"It is imperative that (Comprehensive Health) be held accountable to state and federal standards for child care and that the human rights and dignity of these unaccompanied children be protected," the letter says.
The camp just outside of Homestead opened during the Obama administration but closed when the flow of migrants through Mexico ebbed. Reopened in February 2018 under the new administration, it has been shrouded in secrecy. Because it sits on federal land, Florida's child welfare agency is barred from investigating any allegations of abuse.
In early April, Wasserman Schultz, Shalala and Mucarsel-Powell were denied same-day entry into the facility by HHS, despite a new law mandating congressional access.
The House members referenced Section 234 of bill 115-245 (the 2019 Department of Health and Human Services Appropriations Act), which was amended this year to say members of Congress can't be prevented from "entering, for the purpose of conducting oversight, any U.S. facility used for maintaining custody of or otherwise housing unaccompanied alien children."
HHS would not comment on the lawmakers' request but told the Herald "To ensure a facility visit does not interfere with the safety and well-being of our (children), we require a minimum two-week notification at the convenience and availability of the facility. This has been policy since 2015."
In Monday's letter, the House members mentioned a previous tour.
"The conditions we observed during our initial visits were unacceptable, even for a temporary detention facility. Despite these poor conditions, the department has recently offered the Homestead shelter's operator a new contract, which will see them earn almost half a billion in taxpayer-funded dollars by the end of the year."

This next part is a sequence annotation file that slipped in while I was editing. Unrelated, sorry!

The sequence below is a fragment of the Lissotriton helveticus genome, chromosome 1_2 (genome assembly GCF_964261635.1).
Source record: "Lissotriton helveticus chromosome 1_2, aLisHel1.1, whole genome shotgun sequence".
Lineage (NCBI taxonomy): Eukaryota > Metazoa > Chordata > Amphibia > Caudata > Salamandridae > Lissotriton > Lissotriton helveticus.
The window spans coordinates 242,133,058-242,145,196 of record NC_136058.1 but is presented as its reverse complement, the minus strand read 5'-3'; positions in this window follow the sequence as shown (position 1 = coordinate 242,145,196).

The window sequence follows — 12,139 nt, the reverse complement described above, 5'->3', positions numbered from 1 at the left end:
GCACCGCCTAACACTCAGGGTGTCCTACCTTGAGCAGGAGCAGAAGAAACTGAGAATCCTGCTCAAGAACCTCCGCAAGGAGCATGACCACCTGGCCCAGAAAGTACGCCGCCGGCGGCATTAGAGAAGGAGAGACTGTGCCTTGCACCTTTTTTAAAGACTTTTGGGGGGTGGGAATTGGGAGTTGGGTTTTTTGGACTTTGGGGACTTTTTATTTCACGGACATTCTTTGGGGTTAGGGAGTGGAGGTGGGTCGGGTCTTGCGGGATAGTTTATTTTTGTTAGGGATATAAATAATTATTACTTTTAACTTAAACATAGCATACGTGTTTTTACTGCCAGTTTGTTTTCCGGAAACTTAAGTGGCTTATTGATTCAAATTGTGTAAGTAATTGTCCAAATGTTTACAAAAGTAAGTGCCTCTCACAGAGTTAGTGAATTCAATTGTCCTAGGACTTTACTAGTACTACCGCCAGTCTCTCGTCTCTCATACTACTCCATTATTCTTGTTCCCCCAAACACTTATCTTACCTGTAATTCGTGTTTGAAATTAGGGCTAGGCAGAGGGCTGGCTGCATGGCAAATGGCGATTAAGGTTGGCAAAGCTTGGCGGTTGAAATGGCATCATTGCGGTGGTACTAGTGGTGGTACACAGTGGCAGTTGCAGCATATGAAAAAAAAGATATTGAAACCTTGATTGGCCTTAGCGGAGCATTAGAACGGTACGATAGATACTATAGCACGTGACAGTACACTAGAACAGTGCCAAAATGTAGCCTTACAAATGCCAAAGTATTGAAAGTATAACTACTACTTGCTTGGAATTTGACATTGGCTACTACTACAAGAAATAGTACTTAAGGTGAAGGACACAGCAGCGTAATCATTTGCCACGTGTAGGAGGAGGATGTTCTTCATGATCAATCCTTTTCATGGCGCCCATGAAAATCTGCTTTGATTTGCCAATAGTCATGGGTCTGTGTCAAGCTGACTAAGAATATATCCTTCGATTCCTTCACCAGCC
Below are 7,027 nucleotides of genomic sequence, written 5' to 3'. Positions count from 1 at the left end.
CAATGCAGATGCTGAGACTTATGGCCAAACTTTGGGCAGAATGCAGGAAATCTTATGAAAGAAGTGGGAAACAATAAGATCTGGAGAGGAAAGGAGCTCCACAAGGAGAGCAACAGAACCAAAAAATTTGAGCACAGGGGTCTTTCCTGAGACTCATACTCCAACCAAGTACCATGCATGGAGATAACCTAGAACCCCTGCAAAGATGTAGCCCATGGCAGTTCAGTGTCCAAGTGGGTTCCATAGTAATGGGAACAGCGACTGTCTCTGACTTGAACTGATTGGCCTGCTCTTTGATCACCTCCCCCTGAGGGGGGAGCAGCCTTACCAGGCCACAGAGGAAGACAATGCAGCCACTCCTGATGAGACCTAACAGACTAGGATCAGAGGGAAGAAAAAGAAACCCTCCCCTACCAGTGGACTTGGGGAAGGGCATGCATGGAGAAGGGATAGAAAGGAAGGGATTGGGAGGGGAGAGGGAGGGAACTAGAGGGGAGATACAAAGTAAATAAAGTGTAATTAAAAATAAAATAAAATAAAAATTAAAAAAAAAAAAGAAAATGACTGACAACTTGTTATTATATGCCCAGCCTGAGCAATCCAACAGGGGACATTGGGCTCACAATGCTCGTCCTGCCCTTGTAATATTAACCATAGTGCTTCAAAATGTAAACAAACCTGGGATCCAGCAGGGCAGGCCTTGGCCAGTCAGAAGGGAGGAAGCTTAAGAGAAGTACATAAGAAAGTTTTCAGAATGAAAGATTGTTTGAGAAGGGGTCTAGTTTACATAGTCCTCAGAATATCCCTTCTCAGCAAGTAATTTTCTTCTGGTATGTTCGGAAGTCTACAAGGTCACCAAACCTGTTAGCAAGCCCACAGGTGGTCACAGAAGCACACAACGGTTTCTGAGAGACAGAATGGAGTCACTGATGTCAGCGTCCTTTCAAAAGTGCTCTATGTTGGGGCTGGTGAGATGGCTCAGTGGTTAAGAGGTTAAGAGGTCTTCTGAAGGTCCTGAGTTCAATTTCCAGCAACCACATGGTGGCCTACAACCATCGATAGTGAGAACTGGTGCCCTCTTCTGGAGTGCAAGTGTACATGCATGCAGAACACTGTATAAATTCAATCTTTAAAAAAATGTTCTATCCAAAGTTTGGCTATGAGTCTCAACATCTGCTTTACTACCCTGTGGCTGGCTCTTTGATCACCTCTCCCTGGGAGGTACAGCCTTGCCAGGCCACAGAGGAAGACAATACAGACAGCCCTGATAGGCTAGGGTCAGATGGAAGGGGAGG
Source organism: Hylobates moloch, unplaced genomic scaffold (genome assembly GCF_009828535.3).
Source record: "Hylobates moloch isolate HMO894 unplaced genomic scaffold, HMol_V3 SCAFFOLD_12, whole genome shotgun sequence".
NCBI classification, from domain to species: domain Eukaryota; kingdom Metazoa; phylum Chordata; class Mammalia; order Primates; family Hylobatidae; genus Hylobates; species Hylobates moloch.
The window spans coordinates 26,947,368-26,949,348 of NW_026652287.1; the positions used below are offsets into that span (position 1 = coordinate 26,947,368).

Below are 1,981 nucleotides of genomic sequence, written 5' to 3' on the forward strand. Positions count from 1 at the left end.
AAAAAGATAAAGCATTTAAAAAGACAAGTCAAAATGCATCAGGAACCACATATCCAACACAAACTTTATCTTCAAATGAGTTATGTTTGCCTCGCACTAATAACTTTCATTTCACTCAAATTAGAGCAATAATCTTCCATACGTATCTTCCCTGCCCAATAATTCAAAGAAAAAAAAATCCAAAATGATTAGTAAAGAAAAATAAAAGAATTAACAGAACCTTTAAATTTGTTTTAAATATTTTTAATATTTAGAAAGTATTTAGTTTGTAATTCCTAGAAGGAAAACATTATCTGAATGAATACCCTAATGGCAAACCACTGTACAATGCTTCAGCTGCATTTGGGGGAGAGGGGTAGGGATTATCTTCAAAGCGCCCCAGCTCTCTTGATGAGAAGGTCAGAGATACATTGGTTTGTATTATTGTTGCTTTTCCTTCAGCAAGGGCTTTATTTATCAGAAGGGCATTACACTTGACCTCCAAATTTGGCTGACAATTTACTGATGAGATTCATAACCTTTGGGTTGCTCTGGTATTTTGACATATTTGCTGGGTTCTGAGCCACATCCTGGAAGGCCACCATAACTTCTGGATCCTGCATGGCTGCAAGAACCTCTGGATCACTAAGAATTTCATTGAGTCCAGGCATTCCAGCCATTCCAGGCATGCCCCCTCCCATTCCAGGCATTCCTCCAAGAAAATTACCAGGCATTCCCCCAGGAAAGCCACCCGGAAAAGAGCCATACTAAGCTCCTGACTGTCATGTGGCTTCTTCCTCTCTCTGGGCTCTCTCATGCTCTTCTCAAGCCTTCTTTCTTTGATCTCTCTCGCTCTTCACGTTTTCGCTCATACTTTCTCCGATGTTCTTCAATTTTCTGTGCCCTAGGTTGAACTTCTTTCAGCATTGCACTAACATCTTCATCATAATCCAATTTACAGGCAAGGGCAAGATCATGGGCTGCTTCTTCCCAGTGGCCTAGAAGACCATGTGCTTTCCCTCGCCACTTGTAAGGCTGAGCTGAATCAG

Usually, government contracts are subject to policies, statutes and regulations that encourage competition to ensure proper spending of taxpayer dollars.
However, federal officials told the Herald that their decision to issue Comprehensive Health Services the new deal on a no-bid basis was due to an "unusual and compelling urgency."
The number of migrants entering the country, including unaccompanied minors, has spiked in recent months.
HHS said in a statement: "Currently, (Comprehensive Health) is identified to be the most knowledgeable and experienced in the Homestead service requirements needed and the only source (the Office of Refugee Resettlement) has identified that is capable of meeting the urgent need to increase bed capacity at Homestead in a timely manner."
HHS wouldn't provide the company's compliance reviews -- report cards that state whether a vendor is meeting performance goals -- because they contain "proprietary information."
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